Performance management in the central governments of New Zealand and Brazil: a comparative study
Woortmann, Mario Fensterseifer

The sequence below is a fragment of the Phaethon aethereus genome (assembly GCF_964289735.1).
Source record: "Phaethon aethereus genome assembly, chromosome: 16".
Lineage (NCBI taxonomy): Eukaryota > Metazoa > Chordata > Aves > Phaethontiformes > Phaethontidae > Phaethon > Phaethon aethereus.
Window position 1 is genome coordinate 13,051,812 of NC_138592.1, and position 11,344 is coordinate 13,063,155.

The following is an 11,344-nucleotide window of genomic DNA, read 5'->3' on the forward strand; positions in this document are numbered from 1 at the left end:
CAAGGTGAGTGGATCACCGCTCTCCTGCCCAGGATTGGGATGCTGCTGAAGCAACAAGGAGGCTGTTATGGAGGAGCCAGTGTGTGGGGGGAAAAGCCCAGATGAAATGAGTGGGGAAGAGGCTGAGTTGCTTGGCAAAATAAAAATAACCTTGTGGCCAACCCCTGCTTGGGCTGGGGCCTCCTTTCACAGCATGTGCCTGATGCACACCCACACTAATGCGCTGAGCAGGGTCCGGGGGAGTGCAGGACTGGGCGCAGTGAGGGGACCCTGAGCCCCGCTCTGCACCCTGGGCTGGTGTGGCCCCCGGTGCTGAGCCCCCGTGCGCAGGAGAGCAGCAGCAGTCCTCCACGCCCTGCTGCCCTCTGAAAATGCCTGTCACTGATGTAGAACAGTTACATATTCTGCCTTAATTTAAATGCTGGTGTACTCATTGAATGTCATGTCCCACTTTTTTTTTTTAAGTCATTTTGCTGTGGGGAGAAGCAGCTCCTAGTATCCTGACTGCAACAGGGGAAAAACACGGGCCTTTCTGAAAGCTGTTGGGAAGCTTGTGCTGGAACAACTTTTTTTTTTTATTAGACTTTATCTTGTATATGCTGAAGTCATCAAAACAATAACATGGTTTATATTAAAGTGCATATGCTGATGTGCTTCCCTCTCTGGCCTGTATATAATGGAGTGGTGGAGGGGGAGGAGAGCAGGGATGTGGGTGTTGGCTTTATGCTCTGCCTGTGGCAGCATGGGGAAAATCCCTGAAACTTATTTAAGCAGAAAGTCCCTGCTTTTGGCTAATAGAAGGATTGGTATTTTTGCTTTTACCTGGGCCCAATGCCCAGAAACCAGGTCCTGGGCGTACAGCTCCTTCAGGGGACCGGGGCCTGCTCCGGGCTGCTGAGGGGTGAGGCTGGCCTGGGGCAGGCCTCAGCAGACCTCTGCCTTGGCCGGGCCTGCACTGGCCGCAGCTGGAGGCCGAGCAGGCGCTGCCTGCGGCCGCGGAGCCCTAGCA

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The modernization of the public sector in most countries brought along reforms based on models and practices imported from the private sector (Halachmi, 2002). With the movement of New Public Management, similarities started to be found among governments across borders, however each with a different pace of implementation and with its own obstacles. This study investigated performance management at the employee level, in the central governments of New Zealand and Brazil. Whereas New Zealand has been acknowledged as a model of public sector reform (Halligan, 2007), Brazil is currently improving its HRM policies to seek more efficiency and accountability in this moment of economic growth. However, both countries have faced and still struggle with some dysfunctions in their performance management systems. This research utilized an archival analysis of performance management documents together with a questionnaire survey to observe what is formalized on paper and what is done in practice. Internal guidelines, laws and decrees were analysed against the most prominent literature on performance management, and members of the HR departments of ten Ministries provided interesting answers that either corroborated, contradicted or complemented these documents. In the end, the performance management frameworks of both countries were compared, showing similarities and differences in procedures, application and potential dysfunctions. Whereas the New Zealand frameworks seem to be more evolved, they face dysfunctions related to management commitment, a weak link to pay and overly subjective measures. In Brazil, a more precise link to pay contrasts with some framework issues, besides resistance to change, inadequate use of the systems and instances of paternalism. All in all, this study shows that in both countries the rhetorics and realities have some distance between them.